Tuesday, July 14, 2020
Living Doing Business in BRAZIL Example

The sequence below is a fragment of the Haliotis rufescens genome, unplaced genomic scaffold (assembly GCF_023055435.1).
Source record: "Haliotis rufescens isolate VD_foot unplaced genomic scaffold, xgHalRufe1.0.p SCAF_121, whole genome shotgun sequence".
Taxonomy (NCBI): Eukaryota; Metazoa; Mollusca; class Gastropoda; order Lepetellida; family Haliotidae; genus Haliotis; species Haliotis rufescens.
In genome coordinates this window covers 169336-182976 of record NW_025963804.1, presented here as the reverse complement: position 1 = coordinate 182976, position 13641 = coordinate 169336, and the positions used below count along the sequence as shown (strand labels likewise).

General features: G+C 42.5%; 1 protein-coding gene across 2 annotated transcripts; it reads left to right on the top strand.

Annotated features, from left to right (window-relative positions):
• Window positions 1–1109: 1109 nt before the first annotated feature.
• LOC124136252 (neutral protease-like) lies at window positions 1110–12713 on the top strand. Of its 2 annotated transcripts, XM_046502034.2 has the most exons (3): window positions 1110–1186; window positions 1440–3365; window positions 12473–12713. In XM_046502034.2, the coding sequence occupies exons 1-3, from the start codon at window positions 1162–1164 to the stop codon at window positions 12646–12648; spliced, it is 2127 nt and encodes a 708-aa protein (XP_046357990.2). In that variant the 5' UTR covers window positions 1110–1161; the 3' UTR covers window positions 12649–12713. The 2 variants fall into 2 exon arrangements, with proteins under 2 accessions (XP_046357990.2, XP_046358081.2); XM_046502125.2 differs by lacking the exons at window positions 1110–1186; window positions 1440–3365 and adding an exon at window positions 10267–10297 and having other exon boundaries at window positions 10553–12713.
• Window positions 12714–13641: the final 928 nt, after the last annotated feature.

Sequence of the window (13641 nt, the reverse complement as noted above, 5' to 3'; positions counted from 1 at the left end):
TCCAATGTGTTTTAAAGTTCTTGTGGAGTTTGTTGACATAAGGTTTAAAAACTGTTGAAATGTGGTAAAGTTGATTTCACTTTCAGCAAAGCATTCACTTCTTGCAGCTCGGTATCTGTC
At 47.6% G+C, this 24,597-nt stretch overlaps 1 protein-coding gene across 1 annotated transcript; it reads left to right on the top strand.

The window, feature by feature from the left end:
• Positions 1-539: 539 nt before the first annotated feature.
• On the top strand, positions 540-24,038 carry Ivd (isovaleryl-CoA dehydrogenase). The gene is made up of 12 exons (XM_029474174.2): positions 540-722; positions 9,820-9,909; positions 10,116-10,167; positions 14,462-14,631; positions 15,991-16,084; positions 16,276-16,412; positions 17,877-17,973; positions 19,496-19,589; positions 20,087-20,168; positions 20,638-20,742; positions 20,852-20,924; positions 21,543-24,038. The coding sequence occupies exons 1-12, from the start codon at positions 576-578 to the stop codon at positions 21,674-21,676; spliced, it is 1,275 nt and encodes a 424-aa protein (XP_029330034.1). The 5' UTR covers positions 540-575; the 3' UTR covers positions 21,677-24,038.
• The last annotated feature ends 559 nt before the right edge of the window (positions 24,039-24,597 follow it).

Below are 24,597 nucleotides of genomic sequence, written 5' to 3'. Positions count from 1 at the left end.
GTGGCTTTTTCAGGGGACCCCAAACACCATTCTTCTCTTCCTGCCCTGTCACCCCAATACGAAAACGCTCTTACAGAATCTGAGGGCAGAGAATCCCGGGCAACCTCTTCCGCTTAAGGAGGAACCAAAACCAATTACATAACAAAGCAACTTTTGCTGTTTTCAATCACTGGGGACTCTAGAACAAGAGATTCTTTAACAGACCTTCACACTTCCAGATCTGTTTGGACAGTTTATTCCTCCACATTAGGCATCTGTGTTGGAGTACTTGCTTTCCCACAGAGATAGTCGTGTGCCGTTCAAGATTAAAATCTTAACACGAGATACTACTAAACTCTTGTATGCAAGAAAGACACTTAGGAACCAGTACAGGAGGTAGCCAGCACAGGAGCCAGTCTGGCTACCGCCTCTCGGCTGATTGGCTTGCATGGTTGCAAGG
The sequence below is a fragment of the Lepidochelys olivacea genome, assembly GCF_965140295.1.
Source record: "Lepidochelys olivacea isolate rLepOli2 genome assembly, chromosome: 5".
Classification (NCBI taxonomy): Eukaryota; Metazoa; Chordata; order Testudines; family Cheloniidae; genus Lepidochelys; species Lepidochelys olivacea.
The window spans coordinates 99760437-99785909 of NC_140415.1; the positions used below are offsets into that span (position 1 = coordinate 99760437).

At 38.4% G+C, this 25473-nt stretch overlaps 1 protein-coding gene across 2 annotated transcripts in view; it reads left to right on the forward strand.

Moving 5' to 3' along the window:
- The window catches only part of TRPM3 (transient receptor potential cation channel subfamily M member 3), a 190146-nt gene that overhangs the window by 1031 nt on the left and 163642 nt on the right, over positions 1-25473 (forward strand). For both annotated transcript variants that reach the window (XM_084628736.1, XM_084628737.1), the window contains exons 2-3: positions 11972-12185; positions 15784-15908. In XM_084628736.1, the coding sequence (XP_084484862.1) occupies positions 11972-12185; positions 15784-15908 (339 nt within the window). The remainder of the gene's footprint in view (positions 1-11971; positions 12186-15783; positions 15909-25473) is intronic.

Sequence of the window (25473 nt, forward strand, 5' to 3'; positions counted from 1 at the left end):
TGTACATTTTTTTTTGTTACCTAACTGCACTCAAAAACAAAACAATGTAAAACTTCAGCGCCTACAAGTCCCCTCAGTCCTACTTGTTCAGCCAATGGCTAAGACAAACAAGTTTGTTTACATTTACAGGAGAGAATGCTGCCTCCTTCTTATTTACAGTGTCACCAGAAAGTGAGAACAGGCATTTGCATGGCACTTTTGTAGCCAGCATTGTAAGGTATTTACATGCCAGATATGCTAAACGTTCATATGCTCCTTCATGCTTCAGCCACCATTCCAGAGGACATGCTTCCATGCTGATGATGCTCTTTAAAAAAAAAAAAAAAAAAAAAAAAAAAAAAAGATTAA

Living Doing Business in BRAZIL Example Living Doing Business in BRAZIL â" Essay Example > Living Doing Business in Brazil Q. 2: Ans. The gross national income per capital of Brazil suggests that it can be ified as a developing country (isi-web. org, 2013). There is a wide economic gap between people. On one hand, there are rich people that live like rich Europeans. Many use helicopters to travel within the city. On the other hand, Brazil has a class of extremely poor people that live in such places as Rio where the Sao Corrado are separated from a favela by an avenue. Although Brazil is among South Americaâs most developed countries, yet it turns out to be a third world country in the developing phase when compared to the developed countries of the world. Q. 3: Ans. Brazil offers adequate protection to the intellectual property rights from the legal perspective. In the year 2003, Brazil enforced the anti-piracy law according to which, the violators of intellectual property rights would be given penalties of up to four years in prison with an additional charge of fine (Novais, 2011). However, there is discrepancy between what Brazil says and what Brazil does with respect to the protection of intellectual property rights. According to the former US ambassador to the UN, Kenneth Adelman, âBrazil is a prominent member of the axis of IP [intellectual property] evilâ¦ flagrantly disregarded intellectual property rightsâ (Adelman cited in knowledge. wharton. upenn. edu, 2006). In March 2005, the government of Brazil publicly disclosed its plans of breaking the patents on these anti-retroviral medications; Gileadâs Tenofovir, Abbott Laboratoriesâ Lopinavir, Merckâs Efavirenz, and Ritonavir if these drugsâ manufacturers did not allow Brazi l to purchase them at discounted prices or to make their genetic equivalents. Brazil eventually got into an agreement with Abbott to reduce Lopinavirâs cost while protecting the patent of the drug. That agreement did not allow the Brazilian manufacturers to make the drugâs generic version for the domestic market. In spite of that commitment, Brazil designed its strategy to spur business rather than saving Brazilian lives. Brazil does not protect the intellectual property rights. In fact, the illegal seizure of information and US technology is one of the reasons that Brazil today is the tenth-largest economy of the world. Q. 4: Ans. In Brazil, detention centers in most of the states are over-crowded. Pre-trial detention is usually lengthy and torture persists as a major problem. The government has been taking measures to eradicate forced labor but none of the efforts has proven effective in the long run. This is evident from the fact that âThe federal government has taken important steps to eradicate forced labor since 1995, including creating mobile investigation units to examine conditions in rural areas and publishing a âblack listâ of employers found to have used forced laborâ (Human Rights Watch, 2011). However, over 4000 workers were found to have been forced into labor by the Pastoral Land Commission in the year 2010. In spite of all federal efforts to eliminate forced labor from the country, it still does exist in some states. Rural activists and indigenous leaders are exposed to violence and terrorism. References: Human Rights Watch. (2011). World Report 2012: Brazil. Retrieved from http: //www. hrw. org/world-report-2012/world-report-2012-brazil. isi-web. org. (2013). Developing Countries. Retrieved from http: //www. isi- web. org/component/content/article/5-root/root/81-developing. knowledge. wharton. upenn. edu. (2006, March 1). The Two Faces of Intellectual Property in Brazil. Knowledge@wharton. Retrieved from http: //knowledge. wharton. upenn. edu/article. cfm? articleid=1339. Novais, A. (2011). Protecting Intellectual Property in Brazil. The Brazil Business. Retrieved from http: //thebrazilbusiness. com/article/protecting-intellectual-property-in-brazil.